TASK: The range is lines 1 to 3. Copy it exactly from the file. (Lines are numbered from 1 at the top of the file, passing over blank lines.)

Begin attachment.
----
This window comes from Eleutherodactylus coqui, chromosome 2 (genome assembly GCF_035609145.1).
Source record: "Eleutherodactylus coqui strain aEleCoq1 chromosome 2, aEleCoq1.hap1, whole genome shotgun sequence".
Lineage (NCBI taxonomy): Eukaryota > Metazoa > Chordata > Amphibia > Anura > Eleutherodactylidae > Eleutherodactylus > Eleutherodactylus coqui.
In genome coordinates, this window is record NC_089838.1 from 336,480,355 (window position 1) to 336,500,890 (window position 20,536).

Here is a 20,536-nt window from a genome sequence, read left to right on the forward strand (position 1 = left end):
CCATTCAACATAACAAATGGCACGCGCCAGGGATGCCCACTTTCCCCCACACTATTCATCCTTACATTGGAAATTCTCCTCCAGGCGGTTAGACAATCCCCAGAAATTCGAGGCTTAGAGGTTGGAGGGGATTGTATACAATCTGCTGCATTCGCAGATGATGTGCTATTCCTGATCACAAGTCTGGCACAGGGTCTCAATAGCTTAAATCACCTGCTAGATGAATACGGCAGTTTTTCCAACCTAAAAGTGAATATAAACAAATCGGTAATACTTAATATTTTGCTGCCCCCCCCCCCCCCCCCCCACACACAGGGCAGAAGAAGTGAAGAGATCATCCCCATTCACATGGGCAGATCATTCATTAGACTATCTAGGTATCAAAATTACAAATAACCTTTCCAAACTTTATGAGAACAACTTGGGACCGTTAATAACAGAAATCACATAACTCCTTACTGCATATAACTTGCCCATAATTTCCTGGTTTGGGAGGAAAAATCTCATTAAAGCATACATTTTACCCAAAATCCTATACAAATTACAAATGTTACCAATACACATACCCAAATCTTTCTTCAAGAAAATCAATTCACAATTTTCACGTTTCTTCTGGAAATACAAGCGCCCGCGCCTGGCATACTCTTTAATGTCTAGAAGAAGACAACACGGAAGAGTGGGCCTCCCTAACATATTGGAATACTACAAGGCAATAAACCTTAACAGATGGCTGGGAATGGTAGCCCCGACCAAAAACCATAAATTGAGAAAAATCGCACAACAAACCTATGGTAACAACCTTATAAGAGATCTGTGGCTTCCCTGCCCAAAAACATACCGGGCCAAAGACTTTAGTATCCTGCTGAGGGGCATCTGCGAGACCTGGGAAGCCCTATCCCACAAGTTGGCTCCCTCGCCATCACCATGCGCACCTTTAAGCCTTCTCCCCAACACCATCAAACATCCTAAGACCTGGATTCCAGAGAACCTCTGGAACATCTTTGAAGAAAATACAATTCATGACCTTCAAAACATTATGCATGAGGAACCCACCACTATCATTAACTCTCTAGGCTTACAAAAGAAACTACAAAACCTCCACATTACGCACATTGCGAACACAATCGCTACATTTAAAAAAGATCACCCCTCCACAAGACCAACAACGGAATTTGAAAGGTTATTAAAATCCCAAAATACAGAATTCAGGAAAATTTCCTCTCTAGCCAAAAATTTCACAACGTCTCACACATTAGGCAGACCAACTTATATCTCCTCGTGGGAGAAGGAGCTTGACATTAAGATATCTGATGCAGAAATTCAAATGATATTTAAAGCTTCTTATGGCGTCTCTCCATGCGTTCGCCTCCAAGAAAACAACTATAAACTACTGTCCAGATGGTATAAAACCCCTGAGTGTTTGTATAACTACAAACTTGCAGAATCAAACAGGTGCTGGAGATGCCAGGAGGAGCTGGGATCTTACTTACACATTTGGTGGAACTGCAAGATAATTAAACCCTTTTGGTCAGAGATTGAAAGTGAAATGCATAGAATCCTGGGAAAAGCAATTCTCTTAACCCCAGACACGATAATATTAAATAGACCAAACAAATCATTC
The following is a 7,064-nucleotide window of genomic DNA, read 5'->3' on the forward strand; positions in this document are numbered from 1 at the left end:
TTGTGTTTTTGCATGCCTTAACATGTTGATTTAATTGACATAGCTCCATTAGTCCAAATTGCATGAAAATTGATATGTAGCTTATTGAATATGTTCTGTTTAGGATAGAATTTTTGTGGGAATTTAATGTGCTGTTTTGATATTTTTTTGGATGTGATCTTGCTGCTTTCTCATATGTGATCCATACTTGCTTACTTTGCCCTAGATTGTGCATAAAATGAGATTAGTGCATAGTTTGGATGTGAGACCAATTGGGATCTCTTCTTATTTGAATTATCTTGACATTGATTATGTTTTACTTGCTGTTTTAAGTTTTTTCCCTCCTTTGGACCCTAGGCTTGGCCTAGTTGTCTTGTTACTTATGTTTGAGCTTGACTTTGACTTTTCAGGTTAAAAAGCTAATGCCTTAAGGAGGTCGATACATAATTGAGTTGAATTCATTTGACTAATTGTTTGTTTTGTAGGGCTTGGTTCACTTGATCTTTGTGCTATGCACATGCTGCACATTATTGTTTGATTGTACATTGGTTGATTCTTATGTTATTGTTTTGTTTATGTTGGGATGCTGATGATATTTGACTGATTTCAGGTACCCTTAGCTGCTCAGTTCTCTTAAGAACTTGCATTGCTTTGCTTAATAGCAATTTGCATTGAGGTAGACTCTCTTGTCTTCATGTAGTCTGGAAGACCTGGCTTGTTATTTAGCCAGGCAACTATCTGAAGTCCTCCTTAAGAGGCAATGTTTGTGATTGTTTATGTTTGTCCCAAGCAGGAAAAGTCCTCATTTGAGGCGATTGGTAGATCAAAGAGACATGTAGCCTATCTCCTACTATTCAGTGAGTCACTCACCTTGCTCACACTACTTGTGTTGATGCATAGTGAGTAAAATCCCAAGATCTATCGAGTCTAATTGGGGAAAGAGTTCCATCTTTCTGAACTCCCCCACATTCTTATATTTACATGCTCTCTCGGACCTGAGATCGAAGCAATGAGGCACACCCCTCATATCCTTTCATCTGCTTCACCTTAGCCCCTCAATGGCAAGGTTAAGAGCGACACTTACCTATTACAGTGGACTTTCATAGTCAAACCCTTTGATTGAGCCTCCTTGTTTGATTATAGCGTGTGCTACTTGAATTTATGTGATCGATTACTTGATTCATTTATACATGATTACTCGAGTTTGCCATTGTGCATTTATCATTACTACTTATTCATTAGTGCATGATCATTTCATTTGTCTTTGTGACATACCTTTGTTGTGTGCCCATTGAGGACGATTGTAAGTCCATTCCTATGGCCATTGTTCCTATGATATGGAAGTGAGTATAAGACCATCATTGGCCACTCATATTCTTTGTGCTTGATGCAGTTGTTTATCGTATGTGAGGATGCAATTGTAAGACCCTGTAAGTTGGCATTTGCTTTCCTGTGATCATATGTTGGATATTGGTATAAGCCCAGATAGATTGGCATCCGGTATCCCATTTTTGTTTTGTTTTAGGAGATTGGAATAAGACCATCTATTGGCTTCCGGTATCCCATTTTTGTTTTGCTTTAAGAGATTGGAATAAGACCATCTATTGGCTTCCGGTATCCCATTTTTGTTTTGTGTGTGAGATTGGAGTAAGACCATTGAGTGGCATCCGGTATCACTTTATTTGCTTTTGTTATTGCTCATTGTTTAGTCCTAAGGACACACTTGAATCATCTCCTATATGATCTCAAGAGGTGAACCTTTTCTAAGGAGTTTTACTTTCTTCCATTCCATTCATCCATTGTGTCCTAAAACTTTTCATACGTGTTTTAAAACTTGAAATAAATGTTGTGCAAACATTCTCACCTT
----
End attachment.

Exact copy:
This window comes from Eleutherodactylus coqui, chromosome 2 (genome assembly GCF_035609145.1).
Source record: "Eleutherodactylus coqui strain aEleCoq1 chromosome 2, aEleCoq1.hap1, whole genome shotgun sequence".
Lineage (NCBI taxonomy): Eukaryota > Metazoa > Chordata > Amphibia > Anura > Eleutherodactylidae > Eleutherodactylus > Eleutherodactylus coqui.